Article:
Water Sustainability in Rural Environments: Vision for a Pipe-Less Society

water sustainability

A vision for decentralized green infrastructure.

In recent decades, urban sprawl has significantly affected the natural characteristics of rural environments due to increased losses of agricultural and forest lands to urban development. Changed rural environment and urban sprawl has significant societal consequences:

1. Increased water demand – where needed water is mostly imported from centralized water delivery systems that are located outside boundaries and usually long-distance from the affected areas – and it has encouraged the expansion of centralized water and wastewater systems to rural environments.

2) Urbanization typically involves alteration of land and natural water systems – land grading, removing vegetation, soil compaction and creating impervious surfaces that increase surface runoff and reduce underground infiltration – and therefore a primary source of increased contaminated surface runoff from developed areas and degradation of water quality of lakes, streams and rivers.

3) Centralized water systems are energy intensive – about 3-4 percent of energy consumption in the U.S. is attributed to centralized water and wastewater systems.

There is a critical need to consider a holistic approach to address water demand in rural environments and its associated problems. Small to medium scale operations where localities use local water sources and reuse and dispose of wastewater and urban runoff at the local level are an example of decentralized infrastructure. It would be ideal if these decentralized wastewater and stormwater runoff management systems gradually replaced our conventional systems. Such change is the vision for a pipe-less society where water and wastewater import and export via pipelines can be minimized.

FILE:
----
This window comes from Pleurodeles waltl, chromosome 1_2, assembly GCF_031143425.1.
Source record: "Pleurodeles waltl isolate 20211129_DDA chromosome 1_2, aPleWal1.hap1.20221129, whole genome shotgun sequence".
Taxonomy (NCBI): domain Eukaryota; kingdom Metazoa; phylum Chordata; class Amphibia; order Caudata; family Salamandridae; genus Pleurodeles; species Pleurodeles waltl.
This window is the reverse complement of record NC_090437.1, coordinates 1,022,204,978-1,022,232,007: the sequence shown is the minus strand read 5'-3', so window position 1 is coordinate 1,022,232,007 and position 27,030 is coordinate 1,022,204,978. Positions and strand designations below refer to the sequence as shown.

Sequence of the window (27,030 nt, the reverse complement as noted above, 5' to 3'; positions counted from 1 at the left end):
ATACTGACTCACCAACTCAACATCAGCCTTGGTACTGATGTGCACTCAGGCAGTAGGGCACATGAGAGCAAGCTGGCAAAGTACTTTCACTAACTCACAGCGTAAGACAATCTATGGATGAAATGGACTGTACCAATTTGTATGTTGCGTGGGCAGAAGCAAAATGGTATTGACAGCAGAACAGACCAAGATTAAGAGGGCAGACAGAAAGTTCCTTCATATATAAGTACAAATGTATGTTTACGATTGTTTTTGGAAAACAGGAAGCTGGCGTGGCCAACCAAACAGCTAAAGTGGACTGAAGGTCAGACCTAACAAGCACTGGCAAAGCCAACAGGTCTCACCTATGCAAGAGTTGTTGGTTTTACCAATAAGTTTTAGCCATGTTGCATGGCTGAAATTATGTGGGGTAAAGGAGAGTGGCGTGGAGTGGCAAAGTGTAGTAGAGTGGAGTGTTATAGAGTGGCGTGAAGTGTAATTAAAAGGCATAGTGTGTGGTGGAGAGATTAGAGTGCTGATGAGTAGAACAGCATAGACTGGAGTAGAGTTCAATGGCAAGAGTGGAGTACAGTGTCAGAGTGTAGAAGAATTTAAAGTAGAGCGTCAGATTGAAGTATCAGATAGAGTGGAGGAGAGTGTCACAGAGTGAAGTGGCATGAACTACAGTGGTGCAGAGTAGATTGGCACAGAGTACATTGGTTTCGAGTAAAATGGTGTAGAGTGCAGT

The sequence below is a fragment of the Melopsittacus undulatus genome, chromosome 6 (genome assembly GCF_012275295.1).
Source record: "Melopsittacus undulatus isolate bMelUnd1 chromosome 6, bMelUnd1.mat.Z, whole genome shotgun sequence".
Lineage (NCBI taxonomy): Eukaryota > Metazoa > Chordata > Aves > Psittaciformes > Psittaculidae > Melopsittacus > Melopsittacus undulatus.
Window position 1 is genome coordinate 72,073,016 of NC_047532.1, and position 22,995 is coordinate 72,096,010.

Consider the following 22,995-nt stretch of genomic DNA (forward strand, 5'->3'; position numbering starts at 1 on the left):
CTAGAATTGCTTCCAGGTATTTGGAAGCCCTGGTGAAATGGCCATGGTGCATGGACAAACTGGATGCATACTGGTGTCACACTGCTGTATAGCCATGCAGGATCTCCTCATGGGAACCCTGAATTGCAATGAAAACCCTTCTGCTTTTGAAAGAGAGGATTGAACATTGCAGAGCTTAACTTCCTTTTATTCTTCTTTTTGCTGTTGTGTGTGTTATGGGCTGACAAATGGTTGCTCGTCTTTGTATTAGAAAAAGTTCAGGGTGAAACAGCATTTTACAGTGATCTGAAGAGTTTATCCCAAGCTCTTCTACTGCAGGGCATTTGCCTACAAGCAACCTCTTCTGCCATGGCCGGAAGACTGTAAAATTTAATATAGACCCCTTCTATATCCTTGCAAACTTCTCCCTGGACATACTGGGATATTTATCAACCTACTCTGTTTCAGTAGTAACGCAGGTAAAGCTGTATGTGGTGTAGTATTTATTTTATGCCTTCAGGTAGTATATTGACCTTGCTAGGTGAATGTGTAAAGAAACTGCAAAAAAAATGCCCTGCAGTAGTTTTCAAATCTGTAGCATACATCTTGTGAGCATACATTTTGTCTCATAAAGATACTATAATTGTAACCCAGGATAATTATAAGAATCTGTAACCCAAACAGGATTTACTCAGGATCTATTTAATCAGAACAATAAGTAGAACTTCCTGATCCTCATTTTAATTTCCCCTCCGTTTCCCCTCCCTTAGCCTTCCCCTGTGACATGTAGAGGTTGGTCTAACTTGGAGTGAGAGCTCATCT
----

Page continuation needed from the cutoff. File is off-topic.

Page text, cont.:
For example, with the emerging concept of sustainability and the looming shortage of earth’s water resources, rainwater harvesting technology plays an important role in developing sustainable water management strategies. This technology collects and stores rainwater from the rooftops and impervious land surfaces and repurposes it for various indoor and outdoor uses such as flushing toilets, supplying fountains, irrigating landscapes, and recharging groundwater. Other decentralized technologies include underground water storage and recovery, rain gardens (technically known as bioretention cells which are typically composed of a mix of components such as buffer strip), vegetation, organic layer and pond areas, and onsite wastewater treatment which relies on natural process and/or mechanical components to collect, treat, and dispose or reclaim wastewater from a single dwelling/ building and small communities.

As we proceed to design self-sufficient rural systems, it is essential to consider the vision for a pipe-less society by integrating decentralized water infrastructure into rural environments and encouraging state and local agencies to incorporate these sustainable practices in zoning ordinances and building codes.

This post is guest-authored by Dr. Tamim Younos, Water Resource Specialist and President of the Cabell Brand Center and edited by Risa Pesapane. 

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About Risa Pesapane

Risa is the Project Director for Rural System, Inc. and is an experienced research biologist and wildlife ecologist.

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